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Under Heaven by Guy Gavriel Kay

The Blurb On The Back:

You gave a man one of the famed Sardian horses to reward him greatly. You gave him four or five to exalt him above his fellows, propel him towards rank, and earn him jealousy, possibly mortal jealousy. Two hundred and fifty is an unthinkable gift, a gift to overwhelm an emperor. But that is what Shen Tai is given by the bartered Kitan Princess: not so much a gift as very possibly a death warrant ...



For 2 years Shen Tai has honoured the memory of his dead feather by burying the bones of those who fell at Kuala Nor (a battle won by his father). Word of his deeds has spread around Kitan and Tanguran people and as a reward, the Kitan wife of the Tanguran emperor gifts him with 250 Sardian horses – the most prized horses in the world.

The gift is one that could make Shen Tai’s fortune or seal his own death warrant because during his absence, the politics of the Kitan empire have become unstable and civil war is threatened. As Shen Tai journeys to the Ta-Ming Palace to inform the emperor of his good fortune, he discovers that he must also navigate a political minefield where the stakes include not only his life but also the lives of those he cares about.

Kay draws on 8th century Chinese history for this beautifully written epic fantasy, which incorporates court intrigue, sibling rivalry and warring nations.

Shen Tai is an interesting character. He’s been in seclusion for 2 years, having left his exams for an official position in the imperial court, and his only real company has been the ghosts of the dead. The Kitan princess’s gift changes his world in every conceivable way – giving him the possibility of a position beyond that of a court official and throwing him into the heart of a complicated court battle that his absence makes him unprepared for. The way he re-familiarises himself with the political situation allows for his own growth while introducing the reader to the complicated world Kay has created.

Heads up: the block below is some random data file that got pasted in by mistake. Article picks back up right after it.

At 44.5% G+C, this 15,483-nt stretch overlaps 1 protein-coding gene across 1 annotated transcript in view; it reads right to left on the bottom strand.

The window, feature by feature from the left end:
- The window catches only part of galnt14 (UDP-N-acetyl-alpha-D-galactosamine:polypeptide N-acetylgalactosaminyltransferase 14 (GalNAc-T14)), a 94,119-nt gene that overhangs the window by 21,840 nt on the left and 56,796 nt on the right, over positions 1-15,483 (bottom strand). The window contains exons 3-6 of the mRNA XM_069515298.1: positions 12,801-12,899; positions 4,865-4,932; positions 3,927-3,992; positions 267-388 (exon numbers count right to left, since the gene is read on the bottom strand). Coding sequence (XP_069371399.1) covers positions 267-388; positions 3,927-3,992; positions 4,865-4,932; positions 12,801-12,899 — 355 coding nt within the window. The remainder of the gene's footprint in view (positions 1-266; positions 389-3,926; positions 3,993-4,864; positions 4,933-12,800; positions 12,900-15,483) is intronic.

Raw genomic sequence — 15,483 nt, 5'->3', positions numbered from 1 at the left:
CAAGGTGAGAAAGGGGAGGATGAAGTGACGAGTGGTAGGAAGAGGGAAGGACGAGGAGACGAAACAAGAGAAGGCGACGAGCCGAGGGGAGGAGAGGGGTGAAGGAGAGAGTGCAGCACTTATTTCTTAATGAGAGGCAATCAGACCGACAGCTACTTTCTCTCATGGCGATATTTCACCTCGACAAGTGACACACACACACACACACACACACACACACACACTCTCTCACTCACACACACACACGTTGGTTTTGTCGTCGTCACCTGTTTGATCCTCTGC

Yet beautifully written though the book is, there are instances where it feels over-written – Kay including scenes from the point of view of characters who play no real role in the proceedings and whose perspective adds little. Also, in contrast to the slow build up of the first two thirds of the novel which set up characters and situation, the final third is rushed and superficial with the pay off coming in a series of scenes with twists that are a little too obvious.

For all this though it is an absorbing read and Kay has a wonderful eye for detail and character, particularly the portrayal of loss and compromise. Having not previously read Kay’s work, I’m now off in search of his back catalogue.

The Verdict:

This is a beautifully written fantasy with a complicated storyline and a wide cast of characters and Kay has a fine eye for depicting loss and compromise. Saying that, there were some parts that felt redundant and for me the final third contained a rushed pay-off that was at odds with the leisurely build up of Shen Tai’s return to the normal world. Despite this, I found it an absorbing and moving read and am definitely going to check out Kay’s other work.

Thanks to the Amazon Vine Programme for the free copy of this book.

Cross-posted to books, bookworming, and fantasywithbite.
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